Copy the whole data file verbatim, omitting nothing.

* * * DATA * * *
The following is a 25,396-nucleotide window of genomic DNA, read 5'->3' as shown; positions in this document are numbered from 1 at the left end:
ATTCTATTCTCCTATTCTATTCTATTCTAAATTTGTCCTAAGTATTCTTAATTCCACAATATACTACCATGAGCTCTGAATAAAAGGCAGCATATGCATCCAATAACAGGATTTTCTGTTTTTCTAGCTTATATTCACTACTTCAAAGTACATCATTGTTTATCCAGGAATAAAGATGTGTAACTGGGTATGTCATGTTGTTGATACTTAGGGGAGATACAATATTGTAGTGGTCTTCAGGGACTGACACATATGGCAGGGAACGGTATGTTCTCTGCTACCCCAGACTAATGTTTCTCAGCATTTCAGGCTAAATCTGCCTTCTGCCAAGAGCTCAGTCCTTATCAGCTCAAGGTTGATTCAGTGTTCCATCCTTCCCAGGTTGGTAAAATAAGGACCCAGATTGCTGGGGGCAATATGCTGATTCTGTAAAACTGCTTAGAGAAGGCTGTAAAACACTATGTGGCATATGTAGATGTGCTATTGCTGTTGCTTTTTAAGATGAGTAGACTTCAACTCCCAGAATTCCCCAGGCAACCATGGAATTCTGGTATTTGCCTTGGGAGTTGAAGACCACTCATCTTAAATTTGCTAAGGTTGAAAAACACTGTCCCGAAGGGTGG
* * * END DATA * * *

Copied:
The following is a 25,396-nucleotide window of genomic DNA, read 5'->3' as shown; positions in this document are numbered from 1 at the left end:
ATTCTATTCTCCTATTCTATTCTATTCTAAATTTGTCCTAAGTATTCTTAATTCCACAATATACTACCATGAGCTCTGAATAAAAGGCAGCATATGCATCCAATAACAGGATTTTCTGTTTTTCTAGCTTATATTCACTACTTCAAAGTACATCATTGTTTATCCAGGAATAAAGATGTGTAACTGGGTATGTCATGTTGTTGATACTTAGGGGAGATACAATATTGTAGTGGTCTTCAGGGACTGACACATATGGCAGGGAACGGTATGTTCTCTGCTACCCCAGACTAATGTTTCTCAGCATTTCAGGCTAAATCTGCCTTCTGCCAAGAGCTCAGTCCTTATCAGCTCAAGGTTGATTCAGTGTTCCATCCTTCCCAGGTTGGTAAAATAAGGACCCAGATTGCTGGGGGCAATATGCTGATTCTGTAAAACTGCTTAGAGAAGGCTGTAAAACACTATGTGGCATATGTAGATGTGCTATTGCTGTTGCTTTTTAAGATGAGTAGACTTCAACTCCCAGAATTCCCCAGGCAACCATGGAATTCTGGTATTTGCCTTGGGAGTTGAAGACCACTCATCTTAAATTTGCTAAGGTTGAAAAACACTGTCCCGAAGGGTGG